Canadian criminal tax evasion sentencing
A Brampton business owner was one of the few taxpayers to be sentenced in 2020
Civil vs Criminal Enforcement from the CRA
In 2020, only 21 taxpayers received some form of criminal sentencing for tax evasion, notes David J Rotfleisch, CPA, CA, JD, founding tax lawyer of Rotfleisch & Samulovitch P.C., a Toronto-based boutique tax law firm.
While the Canada Revenue Agency is empowered under the Income Tax Act to conduct both criminal and civil investigation against Canadian taxpayers for potential non-compliance issues, the CRA conducts a relatively small number of criminal investigations against Canadian taxpayers as opposed to civil enforcement actions.
According to CRA's own publication of their criminal enforcement actions, only 21 taxpayers were sentenced to some form of criminal sentencing for tax evasion in the year 2020.
In December 2020, a Brampton business owner, a Mr. Tran, was sentenced to a criminal fine of $364,000 and eight months in jail for criminal tax evasion, under the Excise Tax Act. Given the seriousness of criminal tax evasion, it is important for Canadian taxpayers to understand the nature and possible consequences of criminal tax evasion.
Criminal Tax Evasion
Not all tax non-compliance constitutes criminal tax evasion. Since Canada's tax administration relies on individual taxpayers to self-assess their amount owing and report their tax amount owing, it is often the case that a taxpayer ends up reporting his or her taxes in good faith but incorrectly.
For a case of tax non-compliance to constitute criminal tax evasion, the CRA must prove the necessary mental element (mens rea) of the criminal tax evasion offense. For example, under the Income Tax Act, the mental element for criminal tax evasion is defined as:
239(1)(d) wilfully, in any manner, evaded or attempted to evade compliance with this Act or payment of taxes imposed by this Act
The mental element can be proven either directly via relevant statements made by the taxpayer about his or her intention to evade taxes, or it can be proven circumstantially when looking at the totality of facts.
Penalties Under the Acts
Both the Income Tax Act and the Excise Tax Act set out criminal penalty provisions for criminal tax evasion. Subsection 239(1) of the Income Tax Act sets the penalty for criminal tax evasion under the Income Tax Act as a fine between 50% and 200% of the tax amount owing, as well as a prison sentence not exceeding two years.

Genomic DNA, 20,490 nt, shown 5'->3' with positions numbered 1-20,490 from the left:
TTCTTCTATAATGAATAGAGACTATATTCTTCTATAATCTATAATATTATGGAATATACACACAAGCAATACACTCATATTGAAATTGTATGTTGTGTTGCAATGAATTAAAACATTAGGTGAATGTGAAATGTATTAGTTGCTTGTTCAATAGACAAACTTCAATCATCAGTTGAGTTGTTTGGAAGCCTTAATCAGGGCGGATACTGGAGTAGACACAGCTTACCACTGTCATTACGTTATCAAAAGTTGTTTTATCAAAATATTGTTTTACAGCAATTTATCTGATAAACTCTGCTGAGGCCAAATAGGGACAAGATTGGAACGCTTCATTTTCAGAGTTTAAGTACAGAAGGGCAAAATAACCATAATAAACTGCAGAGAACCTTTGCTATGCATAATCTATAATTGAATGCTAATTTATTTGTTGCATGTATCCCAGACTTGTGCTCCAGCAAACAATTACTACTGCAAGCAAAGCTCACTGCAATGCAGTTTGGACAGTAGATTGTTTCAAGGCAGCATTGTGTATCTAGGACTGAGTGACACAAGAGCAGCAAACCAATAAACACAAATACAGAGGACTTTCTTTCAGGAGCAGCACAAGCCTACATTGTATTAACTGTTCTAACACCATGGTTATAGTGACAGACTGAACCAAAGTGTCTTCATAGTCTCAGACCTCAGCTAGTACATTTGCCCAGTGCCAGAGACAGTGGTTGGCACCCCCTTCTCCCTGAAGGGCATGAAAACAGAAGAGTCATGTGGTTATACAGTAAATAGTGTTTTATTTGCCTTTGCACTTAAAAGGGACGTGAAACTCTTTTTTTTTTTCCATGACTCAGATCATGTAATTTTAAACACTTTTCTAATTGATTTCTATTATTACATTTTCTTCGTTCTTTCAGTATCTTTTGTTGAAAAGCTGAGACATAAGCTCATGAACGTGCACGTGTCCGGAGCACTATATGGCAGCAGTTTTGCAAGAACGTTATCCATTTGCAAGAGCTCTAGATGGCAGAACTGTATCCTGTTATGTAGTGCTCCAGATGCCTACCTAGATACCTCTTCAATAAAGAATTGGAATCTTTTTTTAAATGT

Subsection 327(1) of the Excise Tax Act sets out the penalty for criminal tax evasion under the Excise Tax Act as either a fine between 50% and 200% of the tax amount owing, or in cases where the tax owing under the Excise Tax Act cannot be determined, a fine between $1,000 and $25,000. The Excise Tax Act also impose a possible prison sentence for up to two years for criminal tax evasion.
In addition to the penalties under the Income Tax Act and the Excise Tax Act, the CRA may charge taxpayers with fraud or other applicable offenses under the Criminal Code.
Tax Evasion in the Tran Case
In the Tran case, the taxpayer was the sole shareholder of an Ontario corporation, 2346011 Ontario Ltd. The CRA investigation concluded that 2346011 Ontario Ltd failed to remit $726,723 in GST/HST during the period of January 1, 2014, to December 31, 2015.
Mr. Tran was charged and pled guilty to one count of criminal tax evasion under the Excise Tax Act.
We can see from the Tran case that, while the tax liability of the corporation is separate from the liability of the directors and shareholders of the corporation, individuals with control of a corporation can nevertheless be charged with criminal tax evasion for a deliberate attempt evade the corporation's tax obligations.
While the penalties associated with criminal tax evasion convictions are severe, Canadian taxpayers are afforded procedural rights under The Canadian Charter of Rights and Freedoms. In the context of CRA investigations, the line between a civil tax compliance investigation and criminal tax evasion investigation can often be blurry.
This means it can often be unclear to the CRA as well as the taxpayer under investigation when an ordinary civil tax audit has concluded and when a criminal tax evasion investigation has began. Common procedures employed by CRA during ordinary audits would often constitute violation of the taxpayer's Charter rights when used in a criminal investigation. During a tax audit, the CRA can compel evidence from a taxpayer under the threat of issuing an unfavorable reassessment against the taxpayer. This technique, if employed during a criminal investigation would likely constitute a violation of the taxpayer's Charter rights.
David J Rotfleisch, CPA, CA, JD, is the founding tax lawyer of Rotfleisch & Samulovitch P.C., a Toronto-based boutique tax law firm. With over 30 years of experience as both a lawyer and chartered professional accountant, he has helped start-up businesses, resident and non-resident business owners and corporations with their tax planning, with will and estate planning, voluntary disclosures and tax dispute resolution including tax litigation. Visit www.Taxpage.com and email David at firstname.lastname@example.org.